Local NPR for the Cape, Coast & Islands 90.1 91.1 94.3
Play Live Radio
Next Up:
Available On Air Stations

Fixing Bias in Algorithms is Possible, And This Scientist is Doing It

Data for Asian patients had a high error rate, which could lead to inadequate care.
Eduardo García Cruz,
Data for Asian patients had a high error rate, which could lead to inadequate care.

Algorithms and artificial intelligence are playing ever larger roles in our daily lives – from Google searches and Facebook feeds to self-driving cars and sentencing convicted criminals. And it’s increasingly clear that the decisions algorithms make are often biased, even outright racist and discriminatory.
Irene Chen wants to fix that. Chen is a graduate student in the MIT Computer Science and Artificial Intelligence Lab where her research focuses on machine learning in healthcare and making algorithms fairer. She was working with an algorithm intended to predict who needs the highest level of attention in an intensive care unit.

“I was very surprised to find out that the Asian population was having a higher error than the rest of the population,” Chen told Living Lab Radio. “As an Asian American myself I thought, ‘I'm not biased, I'm not trying to make this discriminatory, what's going on here?’”

It turns out that Asians made up only 3 percent of the data set, whereas white patients made up 50 to 60 percent. This caused a higher error rate for Asians.

“The algorithm might say that the Asian patient is not going to die and then the hospital will not allocate resources to them,” Chen said. “But as a result, because the algorithm is wrong, the Asian patient might have been extremely high-risk and end up dying due to lack of resources.”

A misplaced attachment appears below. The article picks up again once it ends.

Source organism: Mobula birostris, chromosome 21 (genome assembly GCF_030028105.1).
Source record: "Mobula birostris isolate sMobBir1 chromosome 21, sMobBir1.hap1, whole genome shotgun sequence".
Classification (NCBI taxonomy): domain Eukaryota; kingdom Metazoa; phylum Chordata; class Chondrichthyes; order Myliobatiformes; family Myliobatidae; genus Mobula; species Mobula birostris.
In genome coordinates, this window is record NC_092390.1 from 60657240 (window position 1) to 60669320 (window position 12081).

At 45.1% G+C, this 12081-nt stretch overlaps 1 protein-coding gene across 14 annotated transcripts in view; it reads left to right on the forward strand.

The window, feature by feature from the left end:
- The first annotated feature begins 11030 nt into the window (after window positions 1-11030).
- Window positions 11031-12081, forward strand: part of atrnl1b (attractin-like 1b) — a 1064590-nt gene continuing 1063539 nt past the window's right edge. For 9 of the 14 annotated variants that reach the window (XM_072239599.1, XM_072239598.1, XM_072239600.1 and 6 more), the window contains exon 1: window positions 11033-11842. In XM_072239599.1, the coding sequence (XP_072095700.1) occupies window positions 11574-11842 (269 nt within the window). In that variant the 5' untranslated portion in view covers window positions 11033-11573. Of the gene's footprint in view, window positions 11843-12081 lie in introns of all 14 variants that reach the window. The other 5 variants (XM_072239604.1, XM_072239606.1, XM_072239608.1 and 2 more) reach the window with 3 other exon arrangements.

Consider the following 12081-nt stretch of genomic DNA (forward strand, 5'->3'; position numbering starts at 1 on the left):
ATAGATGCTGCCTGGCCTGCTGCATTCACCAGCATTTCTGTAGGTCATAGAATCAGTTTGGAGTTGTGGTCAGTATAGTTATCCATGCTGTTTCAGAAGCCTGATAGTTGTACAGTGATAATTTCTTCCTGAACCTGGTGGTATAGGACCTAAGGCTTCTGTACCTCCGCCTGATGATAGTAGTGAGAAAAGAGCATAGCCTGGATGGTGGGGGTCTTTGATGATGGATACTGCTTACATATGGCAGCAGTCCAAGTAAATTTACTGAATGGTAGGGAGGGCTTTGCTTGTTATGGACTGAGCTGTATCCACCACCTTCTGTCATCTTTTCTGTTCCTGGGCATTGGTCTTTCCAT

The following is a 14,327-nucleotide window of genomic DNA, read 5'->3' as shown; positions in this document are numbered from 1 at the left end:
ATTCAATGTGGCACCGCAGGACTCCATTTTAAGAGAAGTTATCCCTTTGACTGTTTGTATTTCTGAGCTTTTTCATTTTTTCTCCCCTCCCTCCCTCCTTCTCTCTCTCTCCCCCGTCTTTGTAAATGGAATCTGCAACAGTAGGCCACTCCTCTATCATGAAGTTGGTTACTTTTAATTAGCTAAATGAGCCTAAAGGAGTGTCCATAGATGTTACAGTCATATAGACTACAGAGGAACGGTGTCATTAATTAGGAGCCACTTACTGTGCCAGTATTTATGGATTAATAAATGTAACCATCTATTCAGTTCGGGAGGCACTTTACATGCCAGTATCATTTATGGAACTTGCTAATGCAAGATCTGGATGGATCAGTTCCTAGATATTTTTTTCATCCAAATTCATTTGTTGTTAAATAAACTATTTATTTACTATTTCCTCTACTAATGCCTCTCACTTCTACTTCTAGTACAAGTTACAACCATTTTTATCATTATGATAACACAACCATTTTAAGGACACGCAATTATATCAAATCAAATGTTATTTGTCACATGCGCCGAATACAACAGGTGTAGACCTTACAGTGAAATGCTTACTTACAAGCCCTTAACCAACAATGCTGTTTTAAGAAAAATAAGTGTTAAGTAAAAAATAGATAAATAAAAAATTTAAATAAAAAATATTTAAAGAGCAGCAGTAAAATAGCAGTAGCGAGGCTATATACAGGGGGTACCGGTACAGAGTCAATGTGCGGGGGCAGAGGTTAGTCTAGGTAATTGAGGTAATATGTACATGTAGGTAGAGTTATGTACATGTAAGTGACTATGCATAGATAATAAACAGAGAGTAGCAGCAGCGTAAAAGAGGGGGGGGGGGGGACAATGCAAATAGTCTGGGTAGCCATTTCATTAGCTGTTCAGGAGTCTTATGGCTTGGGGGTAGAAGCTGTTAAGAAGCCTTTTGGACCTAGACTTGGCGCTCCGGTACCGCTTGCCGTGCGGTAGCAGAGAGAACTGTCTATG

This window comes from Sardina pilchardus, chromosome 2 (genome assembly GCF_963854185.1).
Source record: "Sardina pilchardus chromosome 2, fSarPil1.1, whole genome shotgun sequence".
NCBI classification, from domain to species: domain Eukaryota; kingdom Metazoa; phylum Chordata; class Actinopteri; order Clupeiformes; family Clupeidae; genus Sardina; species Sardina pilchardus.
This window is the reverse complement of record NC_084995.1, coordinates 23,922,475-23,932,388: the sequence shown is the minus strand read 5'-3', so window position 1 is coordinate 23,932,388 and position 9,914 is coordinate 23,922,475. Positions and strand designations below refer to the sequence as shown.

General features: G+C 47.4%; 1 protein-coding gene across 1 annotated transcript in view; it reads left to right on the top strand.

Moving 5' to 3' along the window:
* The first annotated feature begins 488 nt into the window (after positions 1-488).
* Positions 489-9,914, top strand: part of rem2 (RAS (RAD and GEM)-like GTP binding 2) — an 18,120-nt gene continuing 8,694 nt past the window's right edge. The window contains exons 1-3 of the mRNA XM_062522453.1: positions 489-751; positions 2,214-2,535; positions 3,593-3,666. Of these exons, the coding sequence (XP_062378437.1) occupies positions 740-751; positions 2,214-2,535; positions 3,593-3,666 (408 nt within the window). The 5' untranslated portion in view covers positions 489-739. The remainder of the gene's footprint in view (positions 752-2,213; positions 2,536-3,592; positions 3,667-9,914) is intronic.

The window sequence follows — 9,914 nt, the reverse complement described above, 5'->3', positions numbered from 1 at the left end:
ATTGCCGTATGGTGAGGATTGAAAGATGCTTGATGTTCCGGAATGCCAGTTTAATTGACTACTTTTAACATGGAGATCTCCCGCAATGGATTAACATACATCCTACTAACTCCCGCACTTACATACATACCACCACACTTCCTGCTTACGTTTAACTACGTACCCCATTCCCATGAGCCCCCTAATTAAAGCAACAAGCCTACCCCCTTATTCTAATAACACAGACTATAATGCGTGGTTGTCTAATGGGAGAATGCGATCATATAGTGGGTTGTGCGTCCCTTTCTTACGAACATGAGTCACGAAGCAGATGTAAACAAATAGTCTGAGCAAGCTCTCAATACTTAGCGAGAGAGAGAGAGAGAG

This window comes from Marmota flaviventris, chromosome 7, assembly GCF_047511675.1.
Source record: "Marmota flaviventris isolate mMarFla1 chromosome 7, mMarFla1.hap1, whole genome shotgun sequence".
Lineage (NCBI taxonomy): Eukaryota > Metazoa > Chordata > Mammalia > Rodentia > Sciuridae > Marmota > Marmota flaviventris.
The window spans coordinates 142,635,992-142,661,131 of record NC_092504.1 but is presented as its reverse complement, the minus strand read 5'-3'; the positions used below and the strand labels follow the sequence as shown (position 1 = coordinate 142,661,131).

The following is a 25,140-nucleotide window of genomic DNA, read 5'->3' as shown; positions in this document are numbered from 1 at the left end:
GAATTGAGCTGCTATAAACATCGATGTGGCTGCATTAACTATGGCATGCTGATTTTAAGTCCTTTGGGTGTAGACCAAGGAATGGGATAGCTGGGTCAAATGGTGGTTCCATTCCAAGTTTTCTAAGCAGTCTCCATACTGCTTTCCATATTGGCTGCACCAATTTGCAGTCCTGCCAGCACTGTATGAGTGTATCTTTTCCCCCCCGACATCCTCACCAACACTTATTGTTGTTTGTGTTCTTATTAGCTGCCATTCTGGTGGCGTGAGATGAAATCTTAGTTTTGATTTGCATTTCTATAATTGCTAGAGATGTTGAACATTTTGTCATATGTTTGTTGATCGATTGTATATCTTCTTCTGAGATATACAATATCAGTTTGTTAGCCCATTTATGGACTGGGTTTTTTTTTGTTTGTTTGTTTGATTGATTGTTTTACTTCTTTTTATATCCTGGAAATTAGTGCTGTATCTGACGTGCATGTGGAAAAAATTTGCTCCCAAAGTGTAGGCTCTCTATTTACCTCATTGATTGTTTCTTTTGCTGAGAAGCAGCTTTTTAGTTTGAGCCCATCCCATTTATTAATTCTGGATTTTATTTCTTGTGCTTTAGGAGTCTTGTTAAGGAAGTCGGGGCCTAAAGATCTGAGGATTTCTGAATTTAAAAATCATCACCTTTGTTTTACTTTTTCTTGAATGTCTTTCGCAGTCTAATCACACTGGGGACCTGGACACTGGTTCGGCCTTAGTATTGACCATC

Chen says it would be great to go out and collect more data on Asian patients, but that’s not feasible for a computer scientist. So Chen and her colleagues made the assumption that additional data would be similar to the data that they already had.

“In the medical setting, that's actually a reasonable assumption,” she said. “Because a lot of times the limiting agent is the clinician who doesn't want to label it, or it's hard to get different providers to give us the data. But in the end, it'll be the same type of patients, same population of patients.”

Using this method, they were able to get increased accuracy and fairness.

“And that was a really exciting result to find,” she said.

That approach won’t always work, Chen cautioned. Sometimes you will need more data or different types of data. And sometimes the mathematical model will be at fault. But Chen says that algorithms are providing life-saving advances in healthcare that are worth pursuing.

“The results that we’ve shown from healthcare algorithms are so powerful that we really do need to see how we could implement those carefully, safely, robustly, and fairly,” she said.

Web post produced by Elsa Partan.

Elsa Partan is a producer for Living Lab Radio. She first came to the station in 2002 as an intern and fell in love with radio. She is a graduate of Bryn Mawr College and the Columbia University Graduate School of Journalism. From 2006 to 2009, she covered the state of Wyoming for the NPR member station Wyoming Public Media in Laramie. She was a newspaper reporter at The Mashpee Enterprise from 2010 to 2013. She lives in Falmouth with her husband and two daughters.